Infective keratitis: a concise overview of the clinical characteristics and treatment of keratitis caused by microbial agents


  • Mahesh Chandra Department of Optometry, Dr. Sushila Tewari Hospital and Government Medical College, Haldwani, Uttarakhand, India
  • Jitendra Singh Clear Vision Eye Care Centre, Faridabad, Haryana, India
  • Ayush Jha Department of Optometry, Dr. Sushila Tewari Hospital and Government Medical College, Haldwani, Uttarakhand, India



Bacteria, Virus, Fungi, Protozoa, DNA, RNA, Replication, Keratitis, Ulcer, Corneal graft, Hypopyon, Herpes, PCR


The following document provides an overview of microbial keratitis, a well-known sight-threatening inflammation of the cornea that progresses to the corneal ulcer. Sometimes, such infection is difficult to identify and cure due to the involvement of multiple pathogens implicated in the specific disorders because of similar symptoms and immunological responses. Instead of fungi and protozoa, viruses and bacteria are the most prevalent pathogens that cause microbial keratitis. A virus contains protein-encased genetic material and may infect any living creature, including bacteria and fungi, by replicating inside the host's cell and infecting neighbouring cells. Bacteria are complicated pathogens that may thrive in any media and cause harm to host cells, often through the production of toxins. Fungi are far more difficult; they spread quickly and can cause harm to several organs at the same time if the immune system is compromised. Protozas are found freely in the environment and once invade the cornea, divide quickly and become difficult to identify as well as treat, because of their involvement or in conjunction with polymicrobials. These microbes show common symptoms after invading the cornea although; their common diagnostic procedures show different results to trace out their existence in the tissue. Up to some extent, specific treatment can cure the disease with certain conditions according to a load of microbes, therefore visual status gets hampered, otherwise total loss of the eye takes place due to the endophthalmitis.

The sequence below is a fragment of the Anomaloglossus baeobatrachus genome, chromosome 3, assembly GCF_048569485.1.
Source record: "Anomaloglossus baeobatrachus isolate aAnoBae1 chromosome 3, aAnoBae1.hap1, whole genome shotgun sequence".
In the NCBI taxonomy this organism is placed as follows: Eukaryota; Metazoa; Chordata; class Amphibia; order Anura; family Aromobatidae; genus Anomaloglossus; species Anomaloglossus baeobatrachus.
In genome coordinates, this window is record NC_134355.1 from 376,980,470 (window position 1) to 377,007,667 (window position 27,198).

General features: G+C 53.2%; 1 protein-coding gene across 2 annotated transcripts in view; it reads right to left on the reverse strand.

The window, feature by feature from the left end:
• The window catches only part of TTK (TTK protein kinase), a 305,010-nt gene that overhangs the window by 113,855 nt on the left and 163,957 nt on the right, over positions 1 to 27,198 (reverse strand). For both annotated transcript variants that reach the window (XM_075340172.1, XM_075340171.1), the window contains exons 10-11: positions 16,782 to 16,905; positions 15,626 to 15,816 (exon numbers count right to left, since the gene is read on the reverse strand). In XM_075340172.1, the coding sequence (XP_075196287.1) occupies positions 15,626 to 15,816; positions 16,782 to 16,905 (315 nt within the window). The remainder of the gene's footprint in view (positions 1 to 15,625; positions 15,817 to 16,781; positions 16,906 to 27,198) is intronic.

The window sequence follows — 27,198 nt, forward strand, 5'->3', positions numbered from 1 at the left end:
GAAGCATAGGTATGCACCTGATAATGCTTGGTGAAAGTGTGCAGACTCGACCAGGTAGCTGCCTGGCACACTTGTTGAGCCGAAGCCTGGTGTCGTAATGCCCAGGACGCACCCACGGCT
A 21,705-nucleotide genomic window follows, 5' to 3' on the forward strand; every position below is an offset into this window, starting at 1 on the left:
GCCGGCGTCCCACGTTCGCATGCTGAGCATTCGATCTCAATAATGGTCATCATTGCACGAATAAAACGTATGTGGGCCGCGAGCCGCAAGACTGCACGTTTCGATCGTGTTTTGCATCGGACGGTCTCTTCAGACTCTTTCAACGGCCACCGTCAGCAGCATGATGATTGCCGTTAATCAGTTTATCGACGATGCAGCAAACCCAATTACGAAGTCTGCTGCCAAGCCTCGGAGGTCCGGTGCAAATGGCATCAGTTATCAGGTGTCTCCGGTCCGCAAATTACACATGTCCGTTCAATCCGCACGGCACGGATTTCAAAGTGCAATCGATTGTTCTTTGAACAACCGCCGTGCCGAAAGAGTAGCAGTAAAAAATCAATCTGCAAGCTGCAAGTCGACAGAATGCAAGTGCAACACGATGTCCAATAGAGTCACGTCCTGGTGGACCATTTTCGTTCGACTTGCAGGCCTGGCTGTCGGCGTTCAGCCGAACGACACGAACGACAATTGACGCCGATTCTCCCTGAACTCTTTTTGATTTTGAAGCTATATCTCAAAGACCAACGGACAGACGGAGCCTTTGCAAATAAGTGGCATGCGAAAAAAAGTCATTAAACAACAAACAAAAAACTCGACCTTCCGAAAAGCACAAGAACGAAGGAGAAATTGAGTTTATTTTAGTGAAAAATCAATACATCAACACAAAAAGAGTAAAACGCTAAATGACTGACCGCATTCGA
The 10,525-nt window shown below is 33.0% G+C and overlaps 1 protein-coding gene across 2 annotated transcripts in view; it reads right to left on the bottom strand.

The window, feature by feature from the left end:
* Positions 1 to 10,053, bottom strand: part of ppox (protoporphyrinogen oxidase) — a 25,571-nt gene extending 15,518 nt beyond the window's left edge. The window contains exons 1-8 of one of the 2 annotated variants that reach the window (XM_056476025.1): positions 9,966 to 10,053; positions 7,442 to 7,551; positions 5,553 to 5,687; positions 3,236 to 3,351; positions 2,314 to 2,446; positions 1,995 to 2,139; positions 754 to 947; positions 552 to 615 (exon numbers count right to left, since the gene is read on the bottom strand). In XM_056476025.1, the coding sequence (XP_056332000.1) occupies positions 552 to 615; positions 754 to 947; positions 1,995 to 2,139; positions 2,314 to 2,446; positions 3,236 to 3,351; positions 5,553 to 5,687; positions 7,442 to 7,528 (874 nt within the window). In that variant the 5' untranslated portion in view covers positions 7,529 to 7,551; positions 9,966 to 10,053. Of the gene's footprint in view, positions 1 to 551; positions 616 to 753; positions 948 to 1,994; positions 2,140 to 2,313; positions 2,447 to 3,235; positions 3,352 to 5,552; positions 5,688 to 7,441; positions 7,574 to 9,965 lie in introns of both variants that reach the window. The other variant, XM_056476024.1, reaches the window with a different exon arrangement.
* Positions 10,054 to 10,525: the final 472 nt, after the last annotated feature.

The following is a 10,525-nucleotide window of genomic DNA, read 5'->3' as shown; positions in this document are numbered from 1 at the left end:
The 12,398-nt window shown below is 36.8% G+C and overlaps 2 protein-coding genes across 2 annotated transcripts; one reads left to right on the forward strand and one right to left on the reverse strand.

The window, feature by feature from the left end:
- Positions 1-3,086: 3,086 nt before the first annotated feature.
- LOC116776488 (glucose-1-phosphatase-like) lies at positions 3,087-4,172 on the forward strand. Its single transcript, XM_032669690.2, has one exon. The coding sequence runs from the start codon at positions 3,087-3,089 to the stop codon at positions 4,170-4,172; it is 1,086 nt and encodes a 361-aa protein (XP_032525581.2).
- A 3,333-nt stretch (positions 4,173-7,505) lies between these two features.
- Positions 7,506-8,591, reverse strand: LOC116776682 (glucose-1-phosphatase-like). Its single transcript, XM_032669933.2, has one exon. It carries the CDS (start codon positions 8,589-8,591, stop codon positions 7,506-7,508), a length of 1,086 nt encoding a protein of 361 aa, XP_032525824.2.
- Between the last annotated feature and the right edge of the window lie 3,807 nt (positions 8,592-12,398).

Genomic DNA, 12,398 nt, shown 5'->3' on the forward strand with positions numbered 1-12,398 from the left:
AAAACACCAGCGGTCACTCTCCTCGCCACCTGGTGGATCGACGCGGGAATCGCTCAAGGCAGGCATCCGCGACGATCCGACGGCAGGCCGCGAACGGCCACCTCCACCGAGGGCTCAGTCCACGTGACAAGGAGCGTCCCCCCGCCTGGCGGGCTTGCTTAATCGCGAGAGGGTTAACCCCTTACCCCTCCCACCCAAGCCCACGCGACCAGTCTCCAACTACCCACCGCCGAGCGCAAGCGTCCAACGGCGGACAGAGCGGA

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How to Cite

Chandra, M., Singh, J., & Jha, A. (2024). Infective keratitis: a concise overview of the clinical characteristics and treatment of keratitis caused by microbial agents. International Journal Of Community Medicine And Public Health, 11(6), 2476–2483.



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